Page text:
Prior to occupying a Building that has been altered or newly built, an owner or tenant of the facility must obtain a Certificate of Occupancy (C of O) from the New York City Department of Buildings. In order to promote a greater understanding of this issue, I would like to explain the process that an architect or expediter must go through in order to obtain this C of O.
A Certificate of Occupancy establishes the legal use and occupancy of a space. It generally lists the live loads of each floor, the zoning use group, the building code occupancy group, and the maximum number of people that may safely occupy the facility.
An amended or new Certificate of Occupancy is required when facilities are newly built. They are also required under some circumstances when they are renovated or altered.
There are several phases to this process:
A Certificate of Occupancy application is submitted to the Building Department which restates the approval, and the process is initiated. A number is assigned to the application and a series of inspections and sign offs are obtained.
In order to obtain a C of O, four sign offs are needed.
A construction inspection is arranged, and an inspector from the Building Department is shown the construction work completed and the approved plans. If the space is built according the approved plans, the inspector will sign off the space. If changes are noted, or deficiencies observed, an objection sheet will be issued. If plans need to be corrected to reflect the as built condition, a post approval amendment will need to be filed and approved. Either a re inspection or a visit to the inspector is needed to satisfy his objections. A meeting with the inspector is required at the Building Department to review the folder and Building violations in order to obtain the sign off.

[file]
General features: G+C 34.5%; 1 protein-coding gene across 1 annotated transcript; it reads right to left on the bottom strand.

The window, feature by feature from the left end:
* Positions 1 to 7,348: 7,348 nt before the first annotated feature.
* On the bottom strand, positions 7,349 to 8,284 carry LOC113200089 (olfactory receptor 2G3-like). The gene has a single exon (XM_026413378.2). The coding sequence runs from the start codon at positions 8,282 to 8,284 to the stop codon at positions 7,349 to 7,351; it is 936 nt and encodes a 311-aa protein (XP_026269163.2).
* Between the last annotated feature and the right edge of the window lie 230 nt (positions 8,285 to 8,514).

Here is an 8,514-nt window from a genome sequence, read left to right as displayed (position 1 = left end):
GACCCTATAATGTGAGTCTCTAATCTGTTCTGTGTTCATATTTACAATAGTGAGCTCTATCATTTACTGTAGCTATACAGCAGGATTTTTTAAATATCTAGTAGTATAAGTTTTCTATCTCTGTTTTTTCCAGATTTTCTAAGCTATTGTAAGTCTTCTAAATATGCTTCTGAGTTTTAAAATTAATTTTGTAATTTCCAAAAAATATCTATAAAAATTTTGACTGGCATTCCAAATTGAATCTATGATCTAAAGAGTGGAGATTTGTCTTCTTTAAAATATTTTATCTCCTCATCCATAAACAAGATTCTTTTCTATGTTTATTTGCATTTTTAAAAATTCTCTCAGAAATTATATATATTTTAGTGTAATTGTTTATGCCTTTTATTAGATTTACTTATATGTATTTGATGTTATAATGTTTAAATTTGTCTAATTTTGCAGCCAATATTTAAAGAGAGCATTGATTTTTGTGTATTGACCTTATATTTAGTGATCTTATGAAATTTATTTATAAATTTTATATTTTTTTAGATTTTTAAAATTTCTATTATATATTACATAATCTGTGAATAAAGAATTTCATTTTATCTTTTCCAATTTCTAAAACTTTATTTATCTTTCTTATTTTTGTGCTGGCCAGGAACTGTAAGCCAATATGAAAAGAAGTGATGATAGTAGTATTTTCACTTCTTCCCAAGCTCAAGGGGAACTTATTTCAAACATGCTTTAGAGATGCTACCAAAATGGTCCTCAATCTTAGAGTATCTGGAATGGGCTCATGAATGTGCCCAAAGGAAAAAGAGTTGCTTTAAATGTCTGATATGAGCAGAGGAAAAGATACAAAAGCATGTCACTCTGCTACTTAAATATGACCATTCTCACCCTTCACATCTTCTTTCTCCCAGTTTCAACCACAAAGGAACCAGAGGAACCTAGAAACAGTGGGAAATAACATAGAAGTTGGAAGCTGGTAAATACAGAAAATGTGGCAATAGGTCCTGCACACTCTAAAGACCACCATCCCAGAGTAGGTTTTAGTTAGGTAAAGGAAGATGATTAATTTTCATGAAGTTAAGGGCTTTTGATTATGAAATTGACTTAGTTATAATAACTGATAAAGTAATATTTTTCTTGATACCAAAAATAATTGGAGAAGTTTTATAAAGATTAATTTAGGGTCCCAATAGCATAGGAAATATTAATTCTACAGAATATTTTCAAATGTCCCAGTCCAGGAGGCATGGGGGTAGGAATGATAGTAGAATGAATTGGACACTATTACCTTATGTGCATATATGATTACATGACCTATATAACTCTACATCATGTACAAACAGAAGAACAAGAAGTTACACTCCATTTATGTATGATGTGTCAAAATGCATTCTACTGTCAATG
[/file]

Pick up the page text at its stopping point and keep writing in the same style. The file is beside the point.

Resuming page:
Violations are the major cause of delay in obtaining a Certificate of Occupancy. The can be no outstanding violations of any kind against the Building containing the facility that a C of O is required. The major violations are usually failure to pay for yearly elevator and boiler violations.
A plumbing sign off is also needed. In order to obtain this, a licensed plumber must first sign off all the work done under the application. Plumbers must obtain all permits for their work. They can either have the Building Department inspect their work, or self certify their own work. If they have successfully fulfilled their obligation, the computer will show a “x” next to their work. The architect can then obtain a Certificate of Occupancy sign off form plumbing.
An electric sign off is required if electric work is done. A licensed electrician must first apply to the Bureau of Electrical Controls (BEC) for all the work. The electrician must have a rough and final inspection and request a C of O sign off. The architect must list the BEC application number on the Certificate of Occupancy application. They can be no open electrical applications or violations in the Building. Once the electrician has successfully obtained a final certificate form BEC, the architect can then visit the BEC and obtain the Certificate of Occupancy sign off.
An elevator sign off must be obtained. If their are no unpaid violations or outstanding violations, the architect will be successful in obtain the elevator sign off for the Certificate of Occupancy. It is very common for elevator violations to exist. The owner of the Building must pay for and resolve all outstanding violations
Once the four inspections listed above are obtained and recorded by the C of O Desk at the Building Department final steps are initiated.
The folder must be re microfilmed to record all changes to the job since it was approved.
A final Cost Affidavit must be completed and filed with the Building Department. The architect will have the fee examiner review and approved the final cost affidavit.
Finally, the Certificate of Occupancy is submitted for typing, proof read, and obtained.